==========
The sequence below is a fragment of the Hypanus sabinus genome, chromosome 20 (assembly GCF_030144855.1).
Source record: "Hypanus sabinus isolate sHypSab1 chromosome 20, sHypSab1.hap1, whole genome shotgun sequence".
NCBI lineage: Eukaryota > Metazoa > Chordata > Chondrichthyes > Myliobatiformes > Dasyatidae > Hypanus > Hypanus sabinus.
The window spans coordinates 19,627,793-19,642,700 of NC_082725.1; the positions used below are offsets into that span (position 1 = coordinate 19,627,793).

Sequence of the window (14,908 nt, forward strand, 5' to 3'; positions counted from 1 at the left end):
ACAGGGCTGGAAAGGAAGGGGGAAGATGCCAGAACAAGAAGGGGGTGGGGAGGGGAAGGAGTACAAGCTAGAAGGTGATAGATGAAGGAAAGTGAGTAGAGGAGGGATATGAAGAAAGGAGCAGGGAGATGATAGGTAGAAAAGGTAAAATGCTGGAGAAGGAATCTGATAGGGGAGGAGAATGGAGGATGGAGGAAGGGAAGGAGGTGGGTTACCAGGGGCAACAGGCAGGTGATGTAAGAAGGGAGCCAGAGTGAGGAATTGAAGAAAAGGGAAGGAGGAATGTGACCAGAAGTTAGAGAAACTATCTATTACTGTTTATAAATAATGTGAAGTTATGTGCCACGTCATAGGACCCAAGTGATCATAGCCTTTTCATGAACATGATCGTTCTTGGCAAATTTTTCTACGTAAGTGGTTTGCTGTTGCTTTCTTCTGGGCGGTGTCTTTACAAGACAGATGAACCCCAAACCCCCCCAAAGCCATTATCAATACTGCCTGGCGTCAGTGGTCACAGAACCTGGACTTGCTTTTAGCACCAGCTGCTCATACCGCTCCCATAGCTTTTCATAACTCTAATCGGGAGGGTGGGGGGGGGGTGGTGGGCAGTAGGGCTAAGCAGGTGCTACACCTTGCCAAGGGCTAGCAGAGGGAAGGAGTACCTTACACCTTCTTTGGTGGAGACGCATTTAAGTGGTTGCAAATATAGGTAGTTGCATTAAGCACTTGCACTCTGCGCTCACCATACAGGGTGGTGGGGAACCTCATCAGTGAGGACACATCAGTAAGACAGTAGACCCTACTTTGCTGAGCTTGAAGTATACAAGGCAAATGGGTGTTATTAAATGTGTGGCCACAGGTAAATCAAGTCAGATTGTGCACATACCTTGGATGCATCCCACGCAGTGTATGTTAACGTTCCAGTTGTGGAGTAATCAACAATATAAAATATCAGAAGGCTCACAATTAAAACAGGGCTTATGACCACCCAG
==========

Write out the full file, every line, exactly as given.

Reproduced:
The sequence below is a fragment of the Hypanus sabinus genome, chromosome 20 (assembly GCF_030144855.1).
Source record: "Hypanus sabinus isolate sHypSab1 chromosome 20, sHypSab1.hap1, whole genome shotgun sequence".
NCBI lineage: Eukaryota > Metazoa > Chordata > Chondrichthyes > Myliobatiformes > Dasyatidae > Hypanus > Hypanus sabinus.
The window spans coordinates 19,627,793-19,642,700 of NC_082725.1; the positions used below are offsets into that span (position 1 = coordinate 19,627,793).

Sequence of the window (14,908 nt, forward strand, 5' to 3'; positions counted from 1 at the left end):
ACAGGGCTGGAAAGGAAGGGGGAAGATGCCAGAACAAGAAGGGGGTGGGGAGGGGAAGGAGTACAAGCTAGAAGGTGATAGATGAAGGAAAGTGAGTAGAGGAGGGATATGAAGAAAGGAGCAGGGAGATGATAGGTAGAAAAGGTAAAATGCTGGAGAAGGAATCTGATAGGGGAGGAGAATGGAGGATGGAGGAAGGGAAGGAGGTGGGTTACCAGGGGCAACAGGCAGGTGATGTAAGAAGGGAGCCAGAGTGAGGAATTGAAGAAAAGGGAAGGAGGAATGTGACCAGAAGTTAGAGAAACTATCTATTACTGTTTATAAATAATGTGAAGTTATGTGCCACGTCATAGGACCCAAGTGATCATAGCCTTTTCATGAACATGATCGTTCTTGGCAAATTTTTCTACGTAAGTGGTTTGCTGTTGCTTTCTTCTGGGCGGTGTCTTTACAAGACAGATGAACCCCAAACCCCCCCAAAGCCATTATCAATACTGCCTGGCGTCAGTGGTCACAGAACCTGGACTTGCTTTTAGCACCAGCTGCTCATACCGCTCCCATAGCTTTTCATAACTCTAATCGGGAGGGTGGGGGGGGGGTGGTGGGCAGTAGGGCTAAGCAGGTGCTACACCTTGCCAAGGGCTAGCAGAGGGAAGGAGTACCTTACACCTTCTTTGGTGGAGACGCATTTAAGTGGTTGCAAATATAGGTAGTTGCATTAAGCACTTGCACTCTGCGCTCACCATACAGGGTGGTGGGGAACCTCATCAGTGAGGACACATCAGTAAGACAGTAGACCCTACTTTGCTGAGCTTGAAGTATACAAGGCAAATGGGTGTTATTAAATGTGTGGCCACAGGTAAATCAAGTCAGATTGTGCACATACCTTGGATGCATCCCACGCAGTGTATGTTAACGTTCCAGTTGTGGAGTAATCAACAATATAAAATATCAGAAGGCTCACAATTAAAACAGGGCTTATGACCACCCAG